This week I’m reading Talent is Overrated (finally) by Geoff Colvin. In this book, he asserts that talent is a myth (or at least it’s attainable – not a birthright) and the best at any endeavor is the person who puts in the most practice. Not just “practice makes perfect” type of practice, but what he calls “Deliberate Practice”.
There are a few of the elements of deliberate practice that apply well to any of us trying to get better at something, and especially to becoming a better (or professional) speaker:
1. It is designed specifically to improve performance.
2. It can be repeated a lot.
3. Feedback on results is continuously available.
4. It’s highly demanding mentally.
5. It isn’t much fun.
The interesting thing is, the first 4 of those 5 clearly describe the Toastmasters educational system. So, is the author right? Does it need to meet all criteria to really make you a better speaker?
Here’s one theory – Toastmasters isn’t specifically designed to make you a pro, it’s designed to help you overcome your fear of speaking in public. To do that, you can get by with 3 or 4 of the above criteria, and have fun while doing it.
But to really see improvement, do you have to give up the fun? I think that this is true, but that doesn’t mean 100% no-fun.
The Toastmasters meeting – Fun
Giving your speech – Fun
Real practice and preperation – not so much fun
Receiving candid feedback – not so much fun either
Taking that feedback and using it in the next speech – kinda neutral
Using the manuals to track progress, feedback, and keep moving forward – fun (if you’re a bit of a psycho)
Completing Toastmasters awards (CC, ACs, etc) – Fun
The question you have to ask yourself is, what is your goal? If you just want to be comfortable and stay “in practice” then you can stay on the 100% fun track as a Toastmaster. That is, keep giving manual speeches and getting stage time.
If you want to see real improvement, and even be a pro-quality (or contest-quality) speaker, then your practice should be more deliberate and focused, and that means that some of your work (preparation) will not be fun.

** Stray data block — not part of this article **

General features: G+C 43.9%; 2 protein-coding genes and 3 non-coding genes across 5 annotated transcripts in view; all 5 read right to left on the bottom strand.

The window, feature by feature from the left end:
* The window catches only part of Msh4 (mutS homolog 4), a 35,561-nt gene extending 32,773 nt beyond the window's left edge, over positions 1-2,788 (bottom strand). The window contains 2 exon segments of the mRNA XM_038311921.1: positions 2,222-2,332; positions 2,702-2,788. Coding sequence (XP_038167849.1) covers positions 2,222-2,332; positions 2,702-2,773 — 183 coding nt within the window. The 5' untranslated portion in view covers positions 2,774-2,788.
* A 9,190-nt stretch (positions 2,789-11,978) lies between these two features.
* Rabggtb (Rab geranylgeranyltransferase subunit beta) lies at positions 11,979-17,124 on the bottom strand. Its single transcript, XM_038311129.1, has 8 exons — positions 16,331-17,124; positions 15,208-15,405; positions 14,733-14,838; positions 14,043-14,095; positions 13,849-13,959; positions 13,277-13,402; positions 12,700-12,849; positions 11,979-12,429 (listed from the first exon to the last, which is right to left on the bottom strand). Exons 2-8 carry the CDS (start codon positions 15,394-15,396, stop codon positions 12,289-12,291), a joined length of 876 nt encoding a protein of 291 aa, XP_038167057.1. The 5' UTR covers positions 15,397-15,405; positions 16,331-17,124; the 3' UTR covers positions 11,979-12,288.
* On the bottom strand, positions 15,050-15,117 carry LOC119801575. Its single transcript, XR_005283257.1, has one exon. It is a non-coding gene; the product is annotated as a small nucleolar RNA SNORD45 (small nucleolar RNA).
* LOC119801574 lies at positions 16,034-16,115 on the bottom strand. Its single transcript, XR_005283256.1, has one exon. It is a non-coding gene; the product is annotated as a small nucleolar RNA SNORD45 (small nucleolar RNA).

Giving those impromptu manual speeches can be good for your comfort and keeping you in practice, but there’s a reason that you don’t see much improvement that way. Only through deliberate effort can you make the improvements you want to be ready for that contest or that pro career.
I think that approaching this a lot like a physical workout method makes sense too. Bodybuilders have what they call periods of growth and maintenance times. During the periods of growth they are doing the harder bodybuilding work, and during the maintenance times they are making sure that they maintain their muscle mass but not pushing themselves as hard.
To be a better speaker, give that a try. One CC manual is total prep and hard work. The next one is maintenance – off the cuff or other low-prep speeches. Don’t just blab, but do enough to give a good speech and get some quality feedback, and still have fun. Then, back to the high-prep CC.
By adding some Deliberate Practice to your existing routine, you can prove that Talent is Overrated and you to can continue to become a better speaker. If you want more info on deliberate practice, I totally recommend that you read the book. I’ll have the review posted this Sunday.